What Running and Tithing Have in Common

Once upon a time I ran several miles a day. Then I moved to oxygen-deprived Colorado — in the winter. Before I knew it, the weeks of acclimating to the altitude and the weather turned into months, and all of my hard work spent building up endurance and resolve dwindled away. The habit of not running replaced the habit of running.

Not doing things are habits, too, and sometimes that can be healthy. But if we’re not careful, neglecting important disciplines can make us systemically apathetic. I think this especially manifests itself in regards to the discipline of tithing.

Many things can stifle your giving: You move, you’re looking for a new church, you’re unemployed. Whatever the reason, when we stop giving, we can start to become comfortable when the offering basket passes us by. While refraining from giving may be OK for a season, it’s important to not let holding back become our default setting.

Tithing is a good thing. When we give of our income to our church, we have the privilege of investing in advancing the kingdom of God in our communities and the world as well as in our congregations. By it, we cultivate hearts that reflect God’s generous heart toward us. But returning to giving after a season of not, takes intention.

I started running again this week. It’s not a mystery of what had to happen to get me out the door: I had to lace up my shoes, walk out the door and go.

Running was not as natural as it once was, but at the end of the run, I found myself smiling. In the midst of the huffing and puffing, there was joy.

Similarly, when I first began to write checks to my home church after a season of transition, it didn’t feel natural, but there was deep gladness in it. When I write my offering check during Sunday service, it is an act of worship. In it, I am reminded of my dependence on God and His unwavering goodness to me. I can only give because I have something to give. It’s a time to rejoice in His provision and in His generosity.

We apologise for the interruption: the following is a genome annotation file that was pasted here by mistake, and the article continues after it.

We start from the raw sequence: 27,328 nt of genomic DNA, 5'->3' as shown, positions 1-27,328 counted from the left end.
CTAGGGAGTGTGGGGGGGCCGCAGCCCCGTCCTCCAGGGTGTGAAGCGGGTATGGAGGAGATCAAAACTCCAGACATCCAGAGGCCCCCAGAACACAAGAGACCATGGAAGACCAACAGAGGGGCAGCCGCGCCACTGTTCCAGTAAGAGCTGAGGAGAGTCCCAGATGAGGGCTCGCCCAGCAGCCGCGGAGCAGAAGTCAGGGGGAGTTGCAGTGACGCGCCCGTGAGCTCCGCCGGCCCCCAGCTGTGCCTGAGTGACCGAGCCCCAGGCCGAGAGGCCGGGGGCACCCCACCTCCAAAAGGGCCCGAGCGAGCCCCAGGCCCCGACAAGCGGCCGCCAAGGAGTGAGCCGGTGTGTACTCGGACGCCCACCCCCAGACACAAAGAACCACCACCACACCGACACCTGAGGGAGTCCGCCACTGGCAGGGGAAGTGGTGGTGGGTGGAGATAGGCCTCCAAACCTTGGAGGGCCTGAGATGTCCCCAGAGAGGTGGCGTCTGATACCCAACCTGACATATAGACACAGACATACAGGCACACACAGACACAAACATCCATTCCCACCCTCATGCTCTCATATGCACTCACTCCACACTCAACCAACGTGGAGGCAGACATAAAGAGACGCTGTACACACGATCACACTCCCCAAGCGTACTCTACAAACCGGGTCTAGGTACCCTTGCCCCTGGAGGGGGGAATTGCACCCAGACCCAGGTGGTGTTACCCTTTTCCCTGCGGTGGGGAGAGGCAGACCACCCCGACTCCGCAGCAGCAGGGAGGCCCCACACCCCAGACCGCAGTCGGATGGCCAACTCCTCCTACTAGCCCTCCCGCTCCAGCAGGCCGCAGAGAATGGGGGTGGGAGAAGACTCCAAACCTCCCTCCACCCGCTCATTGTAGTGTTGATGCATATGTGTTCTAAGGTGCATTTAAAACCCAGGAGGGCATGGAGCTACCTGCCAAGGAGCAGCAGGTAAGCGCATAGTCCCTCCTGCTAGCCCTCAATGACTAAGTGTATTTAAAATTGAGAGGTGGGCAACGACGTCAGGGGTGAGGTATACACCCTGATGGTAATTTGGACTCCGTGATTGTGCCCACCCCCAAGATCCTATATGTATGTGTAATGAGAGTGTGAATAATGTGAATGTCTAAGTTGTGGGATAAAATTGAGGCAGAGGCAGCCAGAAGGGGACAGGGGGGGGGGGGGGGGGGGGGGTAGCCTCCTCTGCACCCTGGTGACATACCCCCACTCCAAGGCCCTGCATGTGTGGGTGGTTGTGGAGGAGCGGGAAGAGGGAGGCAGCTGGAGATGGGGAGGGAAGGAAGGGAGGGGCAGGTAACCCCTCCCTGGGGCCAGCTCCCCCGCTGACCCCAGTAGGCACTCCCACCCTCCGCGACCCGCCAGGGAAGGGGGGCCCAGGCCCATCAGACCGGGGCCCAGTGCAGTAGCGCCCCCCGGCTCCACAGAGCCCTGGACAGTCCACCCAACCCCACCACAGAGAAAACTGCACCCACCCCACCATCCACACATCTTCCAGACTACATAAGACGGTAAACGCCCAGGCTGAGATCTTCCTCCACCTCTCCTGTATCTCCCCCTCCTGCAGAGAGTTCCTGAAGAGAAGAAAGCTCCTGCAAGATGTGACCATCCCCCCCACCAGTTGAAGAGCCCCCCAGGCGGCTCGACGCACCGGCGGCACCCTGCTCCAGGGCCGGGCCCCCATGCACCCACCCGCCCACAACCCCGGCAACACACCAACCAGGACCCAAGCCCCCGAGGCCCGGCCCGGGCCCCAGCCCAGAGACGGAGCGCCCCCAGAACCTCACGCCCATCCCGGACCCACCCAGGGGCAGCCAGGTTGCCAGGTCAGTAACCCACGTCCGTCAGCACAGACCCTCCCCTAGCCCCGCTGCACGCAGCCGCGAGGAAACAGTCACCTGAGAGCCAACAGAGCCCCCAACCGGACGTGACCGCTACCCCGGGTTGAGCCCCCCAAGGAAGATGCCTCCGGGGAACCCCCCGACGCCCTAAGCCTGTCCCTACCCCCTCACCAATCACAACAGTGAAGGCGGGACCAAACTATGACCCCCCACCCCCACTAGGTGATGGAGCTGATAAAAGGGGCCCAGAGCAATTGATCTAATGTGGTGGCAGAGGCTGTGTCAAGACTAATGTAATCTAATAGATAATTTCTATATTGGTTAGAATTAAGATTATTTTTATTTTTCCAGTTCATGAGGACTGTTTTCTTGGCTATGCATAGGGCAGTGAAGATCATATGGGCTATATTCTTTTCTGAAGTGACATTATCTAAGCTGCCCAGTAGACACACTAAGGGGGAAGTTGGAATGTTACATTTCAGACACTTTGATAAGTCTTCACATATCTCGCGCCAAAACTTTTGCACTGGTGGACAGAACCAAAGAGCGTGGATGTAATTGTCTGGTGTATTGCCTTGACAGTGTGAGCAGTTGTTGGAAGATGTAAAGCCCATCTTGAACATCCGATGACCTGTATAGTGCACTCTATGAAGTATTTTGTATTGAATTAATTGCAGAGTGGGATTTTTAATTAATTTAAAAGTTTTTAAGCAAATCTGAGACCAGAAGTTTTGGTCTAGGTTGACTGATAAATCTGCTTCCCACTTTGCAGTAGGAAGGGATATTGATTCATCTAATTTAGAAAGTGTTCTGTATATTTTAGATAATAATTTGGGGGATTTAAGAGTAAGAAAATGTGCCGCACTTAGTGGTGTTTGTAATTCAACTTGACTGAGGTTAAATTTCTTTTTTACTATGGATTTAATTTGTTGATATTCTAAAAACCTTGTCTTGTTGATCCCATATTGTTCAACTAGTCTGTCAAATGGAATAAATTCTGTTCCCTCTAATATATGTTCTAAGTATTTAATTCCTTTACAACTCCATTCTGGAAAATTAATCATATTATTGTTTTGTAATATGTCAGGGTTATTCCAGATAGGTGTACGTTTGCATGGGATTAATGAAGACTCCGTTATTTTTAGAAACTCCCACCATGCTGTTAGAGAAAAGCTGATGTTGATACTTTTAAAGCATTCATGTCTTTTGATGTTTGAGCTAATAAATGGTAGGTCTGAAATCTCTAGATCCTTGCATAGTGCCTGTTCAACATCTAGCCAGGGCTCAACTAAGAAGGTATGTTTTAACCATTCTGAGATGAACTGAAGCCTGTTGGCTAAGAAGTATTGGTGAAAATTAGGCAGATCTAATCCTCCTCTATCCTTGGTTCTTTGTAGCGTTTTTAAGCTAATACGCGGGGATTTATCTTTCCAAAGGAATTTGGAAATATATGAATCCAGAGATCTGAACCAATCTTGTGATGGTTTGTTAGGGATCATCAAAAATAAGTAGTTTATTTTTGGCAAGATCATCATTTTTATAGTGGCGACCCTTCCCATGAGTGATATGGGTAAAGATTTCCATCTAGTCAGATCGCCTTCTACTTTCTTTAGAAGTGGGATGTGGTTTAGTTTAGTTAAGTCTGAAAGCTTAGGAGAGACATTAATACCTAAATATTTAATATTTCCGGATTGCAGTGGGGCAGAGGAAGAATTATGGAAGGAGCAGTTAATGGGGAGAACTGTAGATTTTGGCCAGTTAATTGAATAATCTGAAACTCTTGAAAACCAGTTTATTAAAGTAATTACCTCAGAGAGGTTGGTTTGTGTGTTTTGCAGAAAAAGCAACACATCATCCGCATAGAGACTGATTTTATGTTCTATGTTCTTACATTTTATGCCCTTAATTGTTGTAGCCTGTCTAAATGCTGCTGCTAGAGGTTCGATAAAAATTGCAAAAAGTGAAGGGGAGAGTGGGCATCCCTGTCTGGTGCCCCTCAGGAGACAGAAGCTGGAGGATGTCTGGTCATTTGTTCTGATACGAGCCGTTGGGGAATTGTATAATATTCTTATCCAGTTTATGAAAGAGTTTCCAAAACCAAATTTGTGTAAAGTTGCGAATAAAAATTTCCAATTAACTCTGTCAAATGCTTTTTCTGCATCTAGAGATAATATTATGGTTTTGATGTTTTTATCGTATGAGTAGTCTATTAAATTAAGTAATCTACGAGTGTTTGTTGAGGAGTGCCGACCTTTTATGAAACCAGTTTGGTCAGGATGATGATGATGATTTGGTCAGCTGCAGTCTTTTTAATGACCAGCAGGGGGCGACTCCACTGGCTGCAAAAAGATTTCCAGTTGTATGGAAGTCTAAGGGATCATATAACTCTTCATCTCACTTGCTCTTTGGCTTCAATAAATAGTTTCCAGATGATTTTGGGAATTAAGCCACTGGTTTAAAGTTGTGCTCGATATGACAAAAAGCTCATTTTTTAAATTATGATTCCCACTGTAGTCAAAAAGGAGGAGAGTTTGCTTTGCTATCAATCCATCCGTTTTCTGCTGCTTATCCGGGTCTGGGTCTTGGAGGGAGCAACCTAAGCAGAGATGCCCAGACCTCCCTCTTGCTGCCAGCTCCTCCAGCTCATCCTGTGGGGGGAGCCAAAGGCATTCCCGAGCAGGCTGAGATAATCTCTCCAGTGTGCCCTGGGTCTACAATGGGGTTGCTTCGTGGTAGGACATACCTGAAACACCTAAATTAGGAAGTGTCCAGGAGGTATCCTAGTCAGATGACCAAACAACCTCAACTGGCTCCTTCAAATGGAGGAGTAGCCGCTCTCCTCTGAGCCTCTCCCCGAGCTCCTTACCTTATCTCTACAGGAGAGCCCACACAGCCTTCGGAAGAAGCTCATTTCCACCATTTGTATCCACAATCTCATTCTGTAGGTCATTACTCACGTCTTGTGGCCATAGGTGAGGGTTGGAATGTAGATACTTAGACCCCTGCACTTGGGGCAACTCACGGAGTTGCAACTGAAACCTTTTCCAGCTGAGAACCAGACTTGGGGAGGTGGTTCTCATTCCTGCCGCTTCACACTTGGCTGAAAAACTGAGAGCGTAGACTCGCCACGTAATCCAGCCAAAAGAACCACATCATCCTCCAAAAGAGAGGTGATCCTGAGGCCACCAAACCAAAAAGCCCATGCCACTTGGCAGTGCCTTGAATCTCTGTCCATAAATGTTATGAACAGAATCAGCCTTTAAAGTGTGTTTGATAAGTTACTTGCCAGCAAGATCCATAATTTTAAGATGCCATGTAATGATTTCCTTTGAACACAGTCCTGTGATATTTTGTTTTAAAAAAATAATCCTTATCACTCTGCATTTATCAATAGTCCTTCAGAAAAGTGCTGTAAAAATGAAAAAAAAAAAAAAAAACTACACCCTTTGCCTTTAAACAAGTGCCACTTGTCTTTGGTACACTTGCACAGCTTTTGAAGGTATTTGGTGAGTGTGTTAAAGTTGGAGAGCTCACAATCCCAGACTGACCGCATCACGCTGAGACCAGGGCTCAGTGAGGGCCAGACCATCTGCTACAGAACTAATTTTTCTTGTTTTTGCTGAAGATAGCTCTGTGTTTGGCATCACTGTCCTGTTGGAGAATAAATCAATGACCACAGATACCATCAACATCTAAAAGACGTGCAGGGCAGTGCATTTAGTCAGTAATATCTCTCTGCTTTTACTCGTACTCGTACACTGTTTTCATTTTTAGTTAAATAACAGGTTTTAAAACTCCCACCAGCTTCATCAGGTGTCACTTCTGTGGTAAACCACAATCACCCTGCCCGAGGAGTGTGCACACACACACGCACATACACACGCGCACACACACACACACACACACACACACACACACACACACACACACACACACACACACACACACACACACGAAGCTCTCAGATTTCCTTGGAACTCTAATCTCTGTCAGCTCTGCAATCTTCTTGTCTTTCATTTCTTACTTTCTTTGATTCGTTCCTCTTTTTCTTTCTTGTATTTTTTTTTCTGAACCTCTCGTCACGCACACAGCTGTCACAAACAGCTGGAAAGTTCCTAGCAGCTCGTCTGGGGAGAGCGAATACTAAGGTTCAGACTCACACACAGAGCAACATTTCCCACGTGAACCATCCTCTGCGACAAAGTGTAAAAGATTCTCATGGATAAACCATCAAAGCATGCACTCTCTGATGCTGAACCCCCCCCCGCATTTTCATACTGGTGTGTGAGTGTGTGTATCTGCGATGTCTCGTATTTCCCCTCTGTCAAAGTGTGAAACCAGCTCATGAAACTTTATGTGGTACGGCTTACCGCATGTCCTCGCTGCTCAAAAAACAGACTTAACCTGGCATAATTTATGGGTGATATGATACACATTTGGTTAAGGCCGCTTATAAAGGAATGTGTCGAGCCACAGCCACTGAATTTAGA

If you are not giving today, ask yourself why. Be honest with your answers. You may be in a place that legitimately prohibits your giving. But I fear sometimes we stop giving because we get jaded. We wonder if the church really needs such a big staff or if that new project is really going to be effective. We want to treat the church like a stock option instead of remembering this is a habit that the Father invites His children to practice.

If you are in a place of financial hardship, I urge you to be vigilant about cultivating a generous heart even in that place. Be grateful and free in your thanksgiving, and keep your heart tender toward others’ needs. Whatever you do, make sure you nurture a heart that responds to God’s goodness in your life.

My Aunt Alice often reminds me that we can’t outbless God. How right she is. Even in areas like tithing, where we are called to unique sacrifice, God is so abundantly kind that the obedience He asks of us produces something beautiful in us — hearts of gratitude.

So this Sunday, figuratively lace up your running shoes. Trust God and begin again in this habit of giving the first fruits of your harvest to the Lord. Break out your checkbook and your favorite pen, and give from a grateful heart to the God who has been so gracious to you.

“You will be enriched in every way to be generous in every way, which through us will produce thanksgiving to God. For the ministry of this service is not only supplying the needs of the saints but is also overflowing in many thanksgivings to God” (2 Corinthians 9:11, ESV).